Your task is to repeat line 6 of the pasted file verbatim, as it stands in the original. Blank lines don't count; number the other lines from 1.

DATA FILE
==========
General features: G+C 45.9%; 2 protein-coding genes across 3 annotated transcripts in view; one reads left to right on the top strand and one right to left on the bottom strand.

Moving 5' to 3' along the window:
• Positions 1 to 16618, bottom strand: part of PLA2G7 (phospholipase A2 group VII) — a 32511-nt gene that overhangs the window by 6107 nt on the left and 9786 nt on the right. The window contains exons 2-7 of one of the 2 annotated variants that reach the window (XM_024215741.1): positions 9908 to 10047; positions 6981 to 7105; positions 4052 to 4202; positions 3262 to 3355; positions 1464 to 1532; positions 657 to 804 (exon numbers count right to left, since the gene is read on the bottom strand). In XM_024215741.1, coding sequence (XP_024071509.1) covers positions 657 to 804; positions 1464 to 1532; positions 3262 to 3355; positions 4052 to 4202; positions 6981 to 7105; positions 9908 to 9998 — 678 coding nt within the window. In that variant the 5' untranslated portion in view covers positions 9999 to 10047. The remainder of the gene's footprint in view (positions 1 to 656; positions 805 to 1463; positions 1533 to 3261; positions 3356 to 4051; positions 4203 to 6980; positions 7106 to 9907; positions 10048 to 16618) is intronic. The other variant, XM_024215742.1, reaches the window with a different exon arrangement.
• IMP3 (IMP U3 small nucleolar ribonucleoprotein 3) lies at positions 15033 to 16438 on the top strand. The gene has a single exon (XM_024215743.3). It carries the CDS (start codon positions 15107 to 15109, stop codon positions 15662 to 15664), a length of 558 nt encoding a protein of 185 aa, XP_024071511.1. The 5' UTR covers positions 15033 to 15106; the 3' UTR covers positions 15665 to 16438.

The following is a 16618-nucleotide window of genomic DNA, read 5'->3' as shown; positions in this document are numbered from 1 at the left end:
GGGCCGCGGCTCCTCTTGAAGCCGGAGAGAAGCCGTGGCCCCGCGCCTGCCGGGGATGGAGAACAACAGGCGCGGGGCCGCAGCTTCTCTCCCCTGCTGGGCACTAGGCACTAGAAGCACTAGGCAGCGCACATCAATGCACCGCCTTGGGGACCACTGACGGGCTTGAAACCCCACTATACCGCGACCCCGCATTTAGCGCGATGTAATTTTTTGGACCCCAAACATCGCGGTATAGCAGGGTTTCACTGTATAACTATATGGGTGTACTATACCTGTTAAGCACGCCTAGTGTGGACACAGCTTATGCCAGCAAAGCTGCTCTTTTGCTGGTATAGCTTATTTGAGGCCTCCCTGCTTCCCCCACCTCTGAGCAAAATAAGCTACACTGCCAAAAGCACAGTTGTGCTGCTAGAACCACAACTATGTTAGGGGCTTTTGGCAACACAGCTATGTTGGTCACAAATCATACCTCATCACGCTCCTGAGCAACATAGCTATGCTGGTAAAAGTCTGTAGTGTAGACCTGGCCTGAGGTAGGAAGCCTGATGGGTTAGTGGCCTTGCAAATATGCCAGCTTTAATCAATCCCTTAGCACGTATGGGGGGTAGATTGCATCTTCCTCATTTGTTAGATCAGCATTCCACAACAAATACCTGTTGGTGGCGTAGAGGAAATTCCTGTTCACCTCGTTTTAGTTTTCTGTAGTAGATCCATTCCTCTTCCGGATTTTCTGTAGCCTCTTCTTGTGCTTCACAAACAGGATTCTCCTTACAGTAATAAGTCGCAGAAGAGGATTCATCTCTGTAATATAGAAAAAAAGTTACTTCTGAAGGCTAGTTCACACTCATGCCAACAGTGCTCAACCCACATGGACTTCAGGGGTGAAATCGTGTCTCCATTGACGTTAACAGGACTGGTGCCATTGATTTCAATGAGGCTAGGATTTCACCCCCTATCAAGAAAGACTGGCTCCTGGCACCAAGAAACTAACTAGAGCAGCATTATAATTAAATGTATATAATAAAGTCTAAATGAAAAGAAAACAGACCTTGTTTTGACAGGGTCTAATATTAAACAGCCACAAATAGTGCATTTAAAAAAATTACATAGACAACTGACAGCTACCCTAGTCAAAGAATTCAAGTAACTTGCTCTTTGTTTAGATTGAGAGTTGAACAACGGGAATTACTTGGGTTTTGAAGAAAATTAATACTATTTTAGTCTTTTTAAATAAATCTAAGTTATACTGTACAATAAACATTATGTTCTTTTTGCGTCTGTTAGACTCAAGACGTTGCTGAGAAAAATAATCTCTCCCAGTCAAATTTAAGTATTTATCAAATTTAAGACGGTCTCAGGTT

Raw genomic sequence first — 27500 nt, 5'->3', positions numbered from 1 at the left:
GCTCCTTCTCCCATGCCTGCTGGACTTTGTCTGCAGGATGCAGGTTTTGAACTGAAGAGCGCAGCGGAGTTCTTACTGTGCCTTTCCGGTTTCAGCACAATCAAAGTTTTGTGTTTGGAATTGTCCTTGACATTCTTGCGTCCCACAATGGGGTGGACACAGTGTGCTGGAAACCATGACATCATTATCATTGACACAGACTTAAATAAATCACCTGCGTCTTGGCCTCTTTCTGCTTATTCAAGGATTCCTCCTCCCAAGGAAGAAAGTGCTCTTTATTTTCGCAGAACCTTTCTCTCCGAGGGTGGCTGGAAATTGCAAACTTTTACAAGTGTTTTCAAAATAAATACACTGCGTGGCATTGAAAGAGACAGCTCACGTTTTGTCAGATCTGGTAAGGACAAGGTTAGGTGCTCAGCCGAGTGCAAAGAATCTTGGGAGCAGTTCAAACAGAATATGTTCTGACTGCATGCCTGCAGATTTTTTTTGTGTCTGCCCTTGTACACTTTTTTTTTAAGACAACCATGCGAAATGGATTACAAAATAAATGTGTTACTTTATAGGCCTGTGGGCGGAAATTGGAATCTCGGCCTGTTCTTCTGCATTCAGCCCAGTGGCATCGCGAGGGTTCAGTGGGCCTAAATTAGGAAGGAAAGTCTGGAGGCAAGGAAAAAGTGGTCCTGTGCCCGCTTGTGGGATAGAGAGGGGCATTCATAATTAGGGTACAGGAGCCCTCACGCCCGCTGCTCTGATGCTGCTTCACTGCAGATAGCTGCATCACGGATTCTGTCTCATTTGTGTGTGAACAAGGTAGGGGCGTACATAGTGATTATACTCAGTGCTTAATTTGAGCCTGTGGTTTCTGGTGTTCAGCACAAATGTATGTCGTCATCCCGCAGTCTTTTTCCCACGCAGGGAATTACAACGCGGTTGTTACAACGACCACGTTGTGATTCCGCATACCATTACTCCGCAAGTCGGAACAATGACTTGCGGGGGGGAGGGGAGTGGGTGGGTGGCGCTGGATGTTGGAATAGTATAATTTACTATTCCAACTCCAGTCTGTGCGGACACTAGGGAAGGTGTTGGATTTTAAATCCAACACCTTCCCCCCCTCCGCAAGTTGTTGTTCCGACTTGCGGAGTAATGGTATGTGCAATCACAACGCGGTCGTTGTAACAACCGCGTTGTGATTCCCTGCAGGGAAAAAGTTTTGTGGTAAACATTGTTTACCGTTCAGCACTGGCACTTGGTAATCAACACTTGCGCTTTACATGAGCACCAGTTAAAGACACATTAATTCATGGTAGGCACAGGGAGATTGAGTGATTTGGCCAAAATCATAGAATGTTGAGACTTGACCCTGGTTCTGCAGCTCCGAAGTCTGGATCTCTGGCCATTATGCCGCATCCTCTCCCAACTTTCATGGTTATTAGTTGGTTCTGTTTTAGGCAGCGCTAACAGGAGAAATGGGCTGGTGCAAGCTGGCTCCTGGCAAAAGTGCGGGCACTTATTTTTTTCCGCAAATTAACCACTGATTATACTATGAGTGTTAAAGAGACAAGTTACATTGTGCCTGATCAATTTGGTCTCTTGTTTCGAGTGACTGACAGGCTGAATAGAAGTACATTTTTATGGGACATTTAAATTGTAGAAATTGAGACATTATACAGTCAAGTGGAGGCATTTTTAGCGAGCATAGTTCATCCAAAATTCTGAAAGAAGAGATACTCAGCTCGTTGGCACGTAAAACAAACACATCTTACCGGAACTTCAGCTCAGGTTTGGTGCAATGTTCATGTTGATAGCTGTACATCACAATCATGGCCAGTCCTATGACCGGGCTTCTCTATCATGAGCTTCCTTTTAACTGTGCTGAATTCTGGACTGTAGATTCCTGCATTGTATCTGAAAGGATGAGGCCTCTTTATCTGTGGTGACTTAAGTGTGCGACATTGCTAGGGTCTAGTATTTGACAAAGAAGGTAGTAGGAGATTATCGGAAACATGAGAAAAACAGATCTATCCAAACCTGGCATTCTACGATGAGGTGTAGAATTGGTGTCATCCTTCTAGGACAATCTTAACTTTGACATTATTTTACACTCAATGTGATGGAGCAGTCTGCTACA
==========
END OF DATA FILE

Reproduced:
GGGCCGCGGCTCCTCTTGAAGCCGGAGAGAAGCCGTGGCCCCGCGCCTGCCGGGGATGGAGAACAACAGGCGCGGGGCCGCAGCTTCTCTCCCCTGCTGGGCACTAGGCACTAGAAGCACTAGGCAGCGCACATCAATGCACCGCCTTGGGGACCACTGACGGGCTTGAAACCCCACTATACCGCGACCCCGCATTTAGCGCGATGTAATTTTTTGGACCCCAAACATCGCGGTATAGCAGGGTTTCACTGTATAACTATATGGGTGTACTATACCTGTTAAGCACGCCTAGTGTGGACACAGCTTATGCCAGCAAAGCTGCTCTTTTGCTGGTATAGCTTATTTGAGGCCTCCCTGCTTCCCCCACCTCTGAGCAAAATAAGCTACACTGCCAAAAGCACAGTTGTGCTGCTAGAACCACAACTATGTTAGGGGCTTTTGGCAACACAGCTATGTTGGTCACAAATCATACCTCATCACGCTCCTGAGCAACATAGCTATGCTGGTAAAAGTCTGTAGTGTAGACCTGGCCTGAGGTAGGAAGCCTGATGGGTTAGTGGCCTTGCAAATATGCCAGCTTTAATCAATCCCTTAGCACGTATGGGGGGTAGATTGCATCTTCCTCATTTGTTAGATCAGCATTCCACAACAAATACCTGTTGGTGGCGTAGAGGAAATTCCTGTTCACCTCGTTTTAGTTTTCTGTAGTAGATCCATTCCTCTTCCGGATTTTCTGTAGCCTCTTCTTGTGCTTCACAAACAGGATTCTCCTTACAGTAATAAGTCGCAGAAGAGGATTCATCTCTGTAATATAGAAAAAAAGTTACTTCTGAAGGCTAGTTCACACTCATGCCAACAGTGCTCAACCCACATGGACTTCAGGGGTGAAATCGTGTCTCCATTGACGTTAACAGGACTGGTGCCATTGATTTCAATGAGGCTAGGATTTCACCCCCTATCAAGAAAGACTGGCTCCTGGCACCAAGAAACTAACTAGAGCAGCATTATAATTAAATGTATATAATAAAGTCTAAATGAAAAGAAAACAGACCTTGTTTTGACAGGGTCTAATATTAAACAGCCACAAATAGTGCATTTAAAAAAATTACATAGACAACTGACAGCTACCCTAGTCAAAGAATTCAAGTAACTTGCTCTTTGTTTAGATTGAGAGTTGAACAACGGGAATTACTTGGGTTTTGAAGAAAATTAATACTATTTTAGTCTTTTTAAATAAATCTAAGTTATACTGTACAATAAACATTATGTTCTTTTTGCGTCTGTTAGACTCAAGACGTTGCTGAGAAAAATAATCTCTCCCAGTCAAATTTAAGTATTTATCAAATTTAAGACGGTCTCAGGTT